The school seen by the media

The treatment of school problems by the media is most often reduced to a fairly sterile debate between progressives, who aspire to change school by reforming it, and reactionaries who want to restore a previous order for save the school.

For more than fifty years, the question of what school should be, what it should teach and how it should operate, has agitated the public space. From controversies over reading methods in the 1970s to current concerns about the massive use of contract workers, the topics of controversy continue to multiply. If these discussions can take on the magnitude they are known for, it is thanks to the media coverage they benefit from. For the journalist, the conflictual approach to current affairs makes it possible to guarantee the objectivity of his remarks by highlighting a plurality of points of view rather than imposing an arbitrary editorial line. In this way, the media offer the public access to debates which, in their absence, would probably remain confined to the restricted circle of specialists.

However, underlines Yann Forestier, the capacity of the media to make certain subjects visible to the greatest number of people does not mean that what they offer to the public is an accurate reflection of reality. The journalist's work of transmission always involves an operation of selection and staging. Based on the study of a corpus of 8,500 articles on education published in France between 1959 and 2008, mainly from the Worldof Figaro and of The crossForestier proposes to study, from a socio-historical point of view, the way in which this work of filtering and remodeling of information is constructed and transformed, while questioning its consequences on the formation of public opinion.

An education that has become everyone’s business

Media treatment of education issues has not always had the polemical form that it has today. Until the end of the 1960s, newspaper columns mainly relayed academic discussions and government announcements. For Forestier, the events of May 1968 marked a turning point by giving education issues an unprecedented political scope. The news of education is accelerating, having to conform to the rhythm of reforms, controversies, strikes and demonstrations. In this context, the university columnist yesteryear gives way to education journalist concerned with reporting public opinion. Reporting and polling then become the privileged instruments of journalists. Education is no longer a matter reserved for intellectuals. We are now giving the floor to the people who are directly affected by the school experience, first and foremost the teachers and the parents of the students. In this new dynamic, new themes emerge. Among them, school failureoften presented as the symptom of a school that fails to be a school for all: in 1971, the GFEN (French New Education Group) makes academic failure a school failure.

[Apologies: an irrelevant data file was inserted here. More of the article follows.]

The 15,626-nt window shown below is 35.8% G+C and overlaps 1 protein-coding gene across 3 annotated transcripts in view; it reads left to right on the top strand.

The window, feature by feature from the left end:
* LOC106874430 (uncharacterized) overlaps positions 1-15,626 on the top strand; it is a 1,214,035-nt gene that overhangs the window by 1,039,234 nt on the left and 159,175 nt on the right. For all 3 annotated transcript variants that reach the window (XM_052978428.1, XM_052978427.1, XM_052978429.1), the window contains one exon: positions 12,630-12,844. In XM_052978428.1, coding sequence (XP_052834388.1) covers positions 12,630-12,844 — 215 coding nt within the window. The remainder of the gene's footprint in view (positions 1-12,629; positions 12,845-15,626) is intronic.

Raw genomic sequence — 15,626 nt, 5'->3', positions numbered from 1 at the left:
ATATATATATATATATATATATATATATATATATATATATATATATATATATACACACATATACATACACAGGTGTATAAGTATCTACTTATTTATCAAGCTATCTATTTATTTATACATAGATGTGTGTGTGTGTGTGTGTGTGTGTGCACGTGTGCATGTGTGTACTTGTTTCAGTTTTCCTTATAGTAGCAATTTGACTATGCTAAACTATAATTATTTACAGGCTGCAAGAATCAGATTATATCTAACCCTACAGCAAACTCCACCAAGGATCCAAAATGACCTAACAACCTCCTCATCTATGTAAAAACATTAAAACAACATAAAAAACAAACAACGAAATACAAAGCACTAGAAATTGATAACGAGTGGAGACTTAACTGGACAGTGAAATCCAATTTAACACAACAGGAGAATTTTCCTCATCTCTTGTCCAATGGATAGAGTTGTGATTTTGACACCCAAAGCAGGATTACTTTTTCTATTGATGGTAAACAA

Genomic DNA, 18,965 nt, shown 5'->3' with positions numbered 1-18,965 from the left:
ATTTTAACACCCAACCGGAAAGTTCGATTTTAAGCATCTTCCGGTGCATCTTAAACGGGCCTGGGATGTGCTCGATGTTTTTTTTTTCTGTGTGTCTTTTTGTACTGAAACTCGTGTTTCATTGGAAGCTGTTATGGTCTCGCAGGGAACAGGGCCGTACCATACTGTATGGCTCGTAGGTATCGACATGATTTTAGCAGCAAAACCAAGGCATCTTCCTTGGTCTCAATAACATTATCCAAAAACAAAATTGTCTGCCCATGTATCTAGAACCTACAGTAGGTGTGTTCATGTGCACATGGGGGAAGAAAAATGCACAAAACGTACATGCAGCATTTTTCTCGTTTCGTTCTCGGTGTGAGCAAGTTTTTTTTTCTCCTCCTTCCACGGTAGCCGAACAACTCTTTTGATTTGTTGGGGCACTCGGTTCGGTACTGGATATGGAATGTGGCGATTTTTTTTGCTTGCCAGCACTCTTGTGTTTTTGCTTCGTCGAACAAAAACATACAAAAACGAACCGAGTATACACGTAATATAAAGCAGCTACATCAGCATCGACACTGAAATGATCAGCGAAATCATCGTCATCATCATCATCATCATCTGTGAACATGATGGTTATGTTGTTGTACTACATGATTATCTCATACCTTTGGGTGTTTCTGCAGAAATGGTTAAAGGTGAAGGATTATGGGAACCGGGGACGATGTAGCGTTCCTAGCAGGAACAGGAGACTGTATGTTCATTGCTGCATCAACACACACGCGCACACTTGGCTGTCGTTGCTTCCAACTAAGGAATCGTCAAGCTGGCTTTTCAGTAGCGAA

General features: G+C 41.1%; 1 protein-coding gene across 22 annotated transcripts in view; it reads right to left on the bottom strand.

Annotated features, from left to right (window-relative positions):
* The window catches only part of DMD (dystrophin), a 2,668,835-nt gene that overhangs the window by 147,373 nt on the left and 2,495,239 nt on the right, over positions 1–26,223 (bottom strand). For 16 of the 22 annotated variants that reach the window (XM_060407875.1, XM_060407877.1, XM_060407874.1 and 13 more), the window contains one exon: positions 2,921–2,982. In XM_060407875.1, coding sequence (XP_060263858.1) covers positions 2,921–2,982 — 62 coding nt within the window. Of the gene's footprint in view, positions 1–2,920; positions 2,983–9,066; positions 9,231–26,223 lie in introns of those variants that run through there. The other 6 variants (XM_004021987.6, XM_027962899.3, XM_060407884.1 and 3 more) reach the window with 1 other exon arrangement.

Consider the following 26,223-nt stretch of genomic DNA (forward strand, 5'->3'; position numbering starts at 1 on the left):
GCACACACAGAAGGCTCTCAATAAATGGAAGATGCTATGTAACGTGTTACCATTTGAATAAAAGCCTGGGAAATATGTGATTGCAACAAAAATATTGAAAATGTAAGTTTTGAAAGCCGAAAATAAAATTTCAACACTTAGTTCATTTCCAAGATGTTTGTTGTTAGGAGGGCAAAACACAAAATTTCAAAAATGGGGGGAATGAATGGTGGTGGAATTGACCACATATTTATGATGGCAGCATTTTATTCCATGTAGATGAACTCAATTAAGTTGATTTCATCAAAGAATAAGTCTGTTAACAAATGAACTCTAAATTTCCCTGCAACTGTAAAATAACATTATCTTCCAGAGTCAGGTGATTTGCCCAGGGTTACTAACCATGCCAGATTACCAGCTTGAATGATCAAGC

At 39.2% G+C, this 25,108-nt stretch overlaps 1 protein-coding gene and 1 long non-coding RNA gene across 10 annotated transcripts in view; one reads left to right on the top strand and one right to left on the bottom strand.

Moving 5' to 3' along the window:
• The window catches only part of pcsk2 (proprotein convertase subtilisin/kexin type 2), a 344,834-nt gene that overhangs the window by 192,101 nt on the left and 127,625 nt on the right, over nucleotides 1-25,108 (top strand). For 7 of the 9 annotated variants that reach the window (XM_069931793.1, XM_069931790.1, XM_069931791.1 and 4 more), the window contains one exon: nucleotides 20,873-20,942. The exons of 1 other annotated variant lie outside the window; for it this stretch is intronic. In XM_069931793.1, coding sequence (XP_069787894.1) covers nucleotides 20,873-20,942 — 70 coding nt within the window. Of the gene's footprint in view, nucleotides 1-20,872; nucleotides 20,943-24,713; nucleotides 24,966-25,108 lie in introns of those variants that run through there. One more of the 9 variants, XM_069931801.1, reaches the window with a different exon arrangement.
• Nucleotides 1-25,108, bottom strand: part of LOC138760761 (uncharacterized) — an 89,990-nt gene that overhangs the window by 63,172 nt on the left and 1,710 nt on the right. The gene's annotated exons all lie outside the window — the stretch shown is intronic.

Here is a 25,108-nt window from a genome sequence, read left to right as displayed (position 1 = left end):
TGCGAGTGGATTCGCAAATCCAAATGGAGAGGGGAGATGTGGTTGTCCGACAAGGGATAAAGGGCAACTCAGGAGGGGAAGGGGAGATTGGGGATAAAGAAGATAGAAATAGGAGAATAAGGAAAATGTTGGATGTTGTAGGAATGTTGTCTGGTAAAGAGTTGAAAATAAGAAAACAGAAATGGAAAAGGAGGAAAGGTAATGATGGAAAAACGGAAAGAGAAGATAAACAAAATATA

At the same time, the theme of teacher discomfort develops: the same year, the suicide of three teachers opens the controversy. Becoming the subject of short-term media coverage, education must cause a sensation. Journalists do not hesitate, for example, to use catastrophic, provocative or catchy headlines. being a teacher becomes the most dangerous profession of our time Or Teachers in turmoil, headline newspapers where we wonder about teacher malaise. (p.59) Are teachers privileged? provocatively questions a file of the World of 1980 which tends, however, to put the advantages of the profession into perspective (p. 48).

A staging that exacerbates the ideological polarization of conflicts

Journalists, keen to reflect the diversity of opinions circulating in the public space, tend to favor a conflicting perspective when covering the news. According to Forestier, this approach polarizes the debates. From the 1970s onwards, newspapers depicted the clash of two perspectives: that of the progressives, who aspire change school through reform, and that of reactionaries who want to restore a previous order to save the school. One of the first controversies of this type emerged around the Rouchette map, report published in 1971 recommending methods of learning French which emphasize oral expression and non-literary written practices. This project, which is based on a series of experimental studies, intends renovate French teaching to limit the school delay. The media response is very violent: in Le Figaroacademician Pierre Gaxotte denounces the plan as the result of a communist plot which would aim to weaken French culture; In The worldthe writer Jean Guhenno castigates the pedagogismthat is to say, according to him, this refusal of any educational constraint that would justify the human sciences which he describes as science(s) of vague ideas. (p. 82-83) The controversies raised by the Rouchette Plan are entirely exemplary of the way in which pedagogical questions that are initially very defined tend to take on a more confused ideological dimension as the controversy swells: the debate on methods of learning French fades away. here for the benefit of another, much larger one, on autonomy, critical thinking, authority and culture.